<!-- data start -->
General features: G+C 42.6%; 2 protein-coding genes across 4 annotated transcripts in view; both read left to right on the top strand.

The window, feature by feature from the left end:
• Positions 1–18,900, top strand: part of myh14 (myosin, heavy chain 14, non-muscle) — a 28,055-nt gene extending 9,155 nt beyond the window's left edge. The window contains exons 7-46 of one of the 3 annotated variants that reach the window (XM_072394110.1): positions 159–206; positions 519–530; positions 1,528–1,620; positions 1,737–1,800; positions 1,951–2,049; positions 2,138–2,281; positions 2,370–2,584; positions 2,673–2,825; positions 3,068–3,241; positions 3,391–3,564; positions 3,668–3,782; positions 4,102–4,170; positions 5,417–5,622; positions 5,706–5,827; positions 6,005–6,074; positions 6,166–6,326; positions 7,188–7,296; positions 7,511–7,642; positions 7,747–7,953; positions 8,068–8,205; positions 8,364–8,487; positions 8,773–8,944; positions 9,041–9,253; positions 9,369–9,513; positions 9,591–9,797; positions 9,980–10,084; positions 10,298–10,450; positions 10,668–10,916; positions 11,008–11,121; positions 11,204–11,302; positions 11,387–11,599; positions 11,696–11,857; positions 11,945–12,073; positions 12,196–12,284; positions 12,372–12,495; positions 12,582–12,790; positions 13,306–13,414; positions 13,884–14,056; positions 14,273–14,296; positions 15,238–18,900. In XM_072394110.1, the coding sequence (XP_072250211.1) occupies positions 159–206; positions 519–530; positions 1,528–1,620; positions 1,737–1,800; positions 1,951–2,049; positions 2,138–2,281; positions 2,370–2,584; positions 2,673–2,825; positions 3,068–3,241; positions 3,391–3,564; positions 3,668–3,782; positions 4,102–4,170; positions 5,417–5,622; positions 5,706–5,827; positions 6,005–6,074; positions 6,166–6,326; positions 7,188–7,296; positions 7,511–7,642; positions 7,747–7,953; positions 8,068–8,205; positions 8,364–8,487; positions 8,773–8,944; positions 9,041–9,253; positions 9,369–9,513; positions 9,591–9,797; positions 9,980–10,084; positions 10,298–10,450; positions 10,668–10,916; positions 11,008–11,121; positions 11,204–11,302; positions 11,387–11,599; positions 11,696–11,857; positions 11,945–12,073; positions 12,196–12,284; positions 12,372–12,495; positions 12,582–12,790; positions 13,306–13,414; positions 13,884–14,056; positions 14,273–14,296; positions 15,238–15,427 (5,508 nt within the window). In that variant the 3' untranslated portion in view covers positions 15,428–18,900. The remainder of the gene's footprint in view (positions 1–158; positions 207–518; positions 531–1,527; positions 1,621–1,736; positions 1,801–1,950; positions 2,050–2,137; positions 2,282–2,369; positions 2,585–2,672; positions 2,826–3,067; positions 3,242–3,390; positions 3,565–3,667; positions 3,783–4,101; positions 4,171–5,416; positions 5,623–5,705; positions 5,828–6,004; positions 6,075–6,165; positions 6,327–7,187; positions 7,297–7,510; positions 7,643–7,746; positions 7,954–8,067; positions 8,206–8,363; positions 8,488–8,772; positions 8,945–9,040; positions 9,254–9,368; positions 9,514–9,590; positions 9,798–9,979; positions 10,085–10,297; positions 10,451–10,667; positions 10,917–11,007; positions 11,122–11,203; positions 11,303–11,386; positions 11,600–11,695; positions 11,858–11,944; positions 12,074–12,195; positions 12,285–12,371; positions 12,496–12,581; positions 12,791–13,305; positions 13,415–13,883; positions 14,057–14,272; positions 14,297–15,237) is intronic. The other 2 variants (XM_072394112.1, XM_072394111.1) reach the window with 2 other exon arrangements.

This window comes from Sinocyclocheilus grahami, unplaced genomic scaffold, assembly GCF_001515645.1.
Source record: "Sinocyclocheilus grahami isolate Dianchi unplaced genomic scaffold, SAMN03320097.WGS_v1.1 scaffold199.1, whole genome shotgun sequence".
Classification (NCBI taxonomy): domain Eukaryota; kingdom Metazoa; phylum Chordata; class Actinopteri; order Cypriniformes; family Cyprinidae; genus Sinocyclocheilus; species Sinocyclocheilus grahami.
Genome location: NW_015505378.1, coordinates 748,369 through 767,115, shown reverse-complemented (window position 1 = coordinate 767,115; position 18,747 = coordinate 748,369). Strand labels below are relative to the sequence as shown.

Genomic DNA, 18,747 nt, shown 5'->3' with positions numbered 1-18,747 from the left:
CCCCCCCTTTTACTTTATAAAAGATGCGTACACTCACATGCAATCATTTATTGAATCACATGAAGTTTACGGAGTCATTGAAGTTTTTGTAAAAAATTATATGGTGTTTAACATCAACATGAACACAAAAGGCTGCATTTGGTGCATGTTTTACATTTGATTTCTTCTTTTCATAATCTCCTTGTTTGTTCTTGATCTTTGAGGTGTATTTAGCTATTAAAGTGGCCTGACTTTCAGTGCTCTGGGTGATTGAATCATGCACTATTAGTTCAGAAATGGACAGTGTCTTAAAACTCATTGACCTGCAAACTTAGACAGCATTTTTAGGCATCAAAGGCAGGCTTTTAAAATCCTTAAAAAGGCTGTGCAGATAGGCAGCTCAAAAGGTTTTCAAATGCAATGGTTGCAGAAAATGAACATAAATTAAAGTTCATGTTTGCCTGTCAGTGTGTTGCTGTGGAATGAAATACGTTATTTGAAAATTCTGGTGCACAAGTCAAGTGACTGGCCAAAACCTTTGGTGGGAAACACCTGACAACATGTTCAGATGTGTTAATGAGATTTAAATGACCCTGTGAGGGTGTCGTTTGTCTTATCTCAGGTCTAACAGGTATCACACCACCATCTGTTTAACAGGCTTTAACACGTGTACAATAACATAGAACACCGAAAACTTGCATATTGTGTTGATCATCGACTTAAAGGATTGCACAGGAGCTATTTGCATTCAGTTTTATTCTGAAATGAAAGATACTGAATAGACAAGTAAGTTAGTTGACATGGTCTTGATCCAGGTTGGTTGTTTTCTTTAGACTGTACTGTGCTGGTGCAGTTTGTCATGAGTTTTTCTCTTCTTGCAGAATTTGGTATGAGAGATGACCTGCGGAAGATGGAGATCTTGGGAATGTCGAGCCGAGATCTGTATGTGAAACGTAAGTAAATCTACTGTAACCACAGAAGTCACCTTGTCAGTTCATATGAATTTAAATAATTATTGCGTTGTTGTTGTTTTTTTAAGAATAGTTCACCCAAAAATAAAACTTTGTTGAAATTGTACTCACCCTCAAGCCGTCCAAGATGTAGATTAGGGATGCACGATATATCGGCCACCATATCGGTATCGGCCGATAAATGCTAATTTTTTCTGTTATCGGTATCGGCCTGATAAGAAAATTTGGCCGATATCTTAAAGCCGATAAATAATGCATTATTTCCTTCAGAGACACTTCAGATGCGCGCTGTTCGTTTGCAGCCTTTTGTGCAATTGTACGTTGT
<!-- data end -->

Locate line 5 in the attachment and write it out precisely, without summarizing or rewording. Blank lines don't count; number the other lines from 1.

Source record: "Sinocyclocheilus grahami isolate Dianchi unplaced genomic scaffold, SAMN03320097.WGS_v1.1 scaffold199.1, whole genome shotgun sequence".